It's been almost a year and a half since Hurricane Sandy devastated the Rockaways, but cleanup work has finally begun at the beaches at Fort Tilden. The beloved "DIY" beaches there, which are managed by the National Park Service's Gateway Recreation Area, have been closed to the public since the hurricane, and until now it was unclear if they would be open this summer.

Now Gateway spokesperson Daphne Yun says, "We are planning to open it. The cleanup started Wednesday." The work involves clearing debris from the beach, which includes pieces of roadway behind the beach that were blasted into the sand. "Some of that road debris is still in the beach," Yun said.

Fort Tilden does not have lifeguards or amenities, but has become increasingly popular in recent years for its relative seclusion. Asked why it took until last week to begin the cleanup, Yun said, "Last year Fort Tilden was not a priority because it's not a lifeguarded beach." Indeed, Gateway did reopen the beaches at Sandy Hook, Jacob Riis, and Great Kills beach on Staten Island last year. "The life guarded beaches were our priority," Yun told us. "Gateway is a large park. It's 26,000 acres. We're in Jamaica Bay, we're in Staten Island, we're in New Jersey. It takes time to analyze all the projects we have to do." It's not possible to do work during piping plover nesting season, Yun added.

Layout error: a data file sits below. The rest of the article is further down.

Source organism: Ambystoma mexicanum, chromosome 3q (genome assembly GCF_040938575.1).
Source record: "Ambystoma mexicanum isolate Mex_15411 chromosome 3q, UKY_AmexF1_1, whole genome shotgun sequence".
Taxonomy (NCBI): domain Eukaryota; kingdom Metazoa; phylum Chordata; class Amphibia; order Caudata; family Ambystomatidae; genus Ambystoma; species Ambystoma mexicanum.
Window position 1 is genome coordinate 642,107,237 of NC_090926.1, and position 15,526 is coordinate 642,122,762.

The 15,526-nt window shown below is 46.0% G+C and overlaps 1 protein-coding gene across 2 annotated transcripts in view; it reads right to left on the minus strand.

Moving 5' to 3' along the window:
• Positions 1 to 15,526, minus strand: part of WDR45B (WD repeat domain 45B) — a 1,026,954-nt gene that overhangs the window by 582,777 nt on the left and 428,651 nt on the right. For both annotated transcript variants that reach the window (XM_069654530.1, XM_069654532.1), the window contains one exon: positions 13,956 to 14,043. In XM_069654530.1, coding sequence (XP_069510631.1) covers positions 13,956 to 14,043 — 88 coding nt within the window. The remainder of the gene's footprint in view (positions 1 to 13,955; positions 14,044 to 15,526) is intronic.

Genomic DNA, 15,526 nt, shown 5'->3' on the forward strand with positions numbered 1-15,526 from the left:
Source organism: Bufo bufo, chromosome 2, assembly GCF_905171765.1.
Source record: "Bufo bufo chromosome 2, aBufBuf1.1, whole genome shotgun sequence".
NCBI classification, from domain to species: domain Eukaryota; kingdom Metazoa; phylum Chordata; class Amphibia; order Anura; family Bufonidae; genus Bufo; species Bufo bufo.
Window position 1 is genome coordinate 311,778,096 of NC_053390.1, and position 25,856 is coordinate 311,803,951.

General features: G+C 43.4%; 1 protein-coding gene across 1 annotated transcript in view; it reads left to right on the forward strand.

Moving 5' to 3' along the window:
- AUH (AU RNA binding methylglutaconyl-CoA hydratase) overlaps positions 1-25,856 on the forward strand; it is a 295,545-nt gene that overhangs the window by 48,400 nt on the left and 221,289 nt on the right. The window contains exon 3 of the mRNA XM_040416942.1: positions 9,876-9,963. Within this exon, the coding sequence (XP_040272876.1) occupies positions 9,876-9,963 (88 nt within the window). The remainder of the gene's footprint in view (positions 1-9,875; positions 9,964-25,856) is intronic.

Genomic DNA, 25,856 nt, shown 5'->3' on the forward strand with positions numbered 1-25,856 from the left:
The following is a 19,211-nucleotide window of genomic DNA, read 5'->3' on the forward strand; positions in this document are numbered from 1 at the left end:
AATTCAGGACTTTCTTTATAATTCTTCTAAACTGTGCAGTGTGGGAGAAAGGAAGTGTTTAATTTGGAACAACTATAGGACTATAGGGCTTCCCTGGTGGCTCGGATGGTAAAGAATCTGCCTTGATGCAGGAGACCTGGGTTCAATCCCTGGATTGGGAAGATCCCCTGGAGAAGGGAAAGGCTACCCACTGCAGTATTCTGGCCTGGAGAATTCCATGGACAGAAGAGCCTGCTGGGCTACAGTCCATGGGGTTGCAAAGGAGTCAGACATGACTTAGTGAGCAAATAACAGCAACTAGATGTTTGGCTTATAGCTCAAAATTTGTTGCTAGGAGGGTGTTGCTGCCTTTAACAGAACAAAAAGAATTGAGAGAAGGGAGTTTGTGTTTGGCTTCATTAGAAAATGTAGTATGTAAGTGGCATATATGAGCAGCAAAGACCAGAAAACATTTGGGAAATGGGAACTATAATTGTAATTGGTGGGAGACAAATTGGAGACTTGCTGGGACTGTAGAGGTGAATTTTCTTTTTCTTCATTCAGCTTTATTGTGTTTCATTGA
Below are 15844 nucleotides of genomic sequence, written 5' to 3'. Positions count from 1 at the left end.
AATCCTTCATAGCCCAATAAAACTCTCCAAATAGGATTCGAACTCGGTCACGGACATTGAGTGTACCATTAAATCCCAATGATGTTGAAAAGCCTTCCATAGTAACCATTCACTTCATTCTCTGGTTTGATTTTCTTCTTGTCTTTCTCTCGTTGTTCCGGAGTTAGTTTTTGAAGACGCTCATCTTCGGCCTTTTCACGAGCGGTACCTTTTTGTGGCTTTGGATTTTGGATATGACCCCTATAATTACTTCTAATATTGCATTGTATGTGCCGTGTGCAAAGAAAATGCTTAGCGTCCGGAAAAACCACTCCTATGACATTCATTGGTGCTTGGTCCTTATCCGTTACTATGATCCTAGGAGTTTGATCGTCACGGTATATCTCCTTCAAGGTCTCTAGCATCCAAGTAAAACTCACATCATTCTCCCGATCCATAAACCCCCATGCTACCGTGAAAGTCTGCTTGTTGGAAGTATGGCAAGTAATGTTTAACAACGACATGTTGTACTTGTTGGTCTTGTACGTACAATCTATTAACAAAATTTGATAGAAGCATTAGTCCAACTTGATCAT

In addition, the contracting process for the federal government isn't known for speed. The money for hurricane recovery wasn't allocated until May 2013. $175.2 million was released in total for the National Park Service, Fish and Wildlife, and various geological surveys. And there's still work to be done beyond Tilden—the marina at Great Kills is still not finished, and there is still repair work underway at Sandy Hook.
[H/t DNAinfo]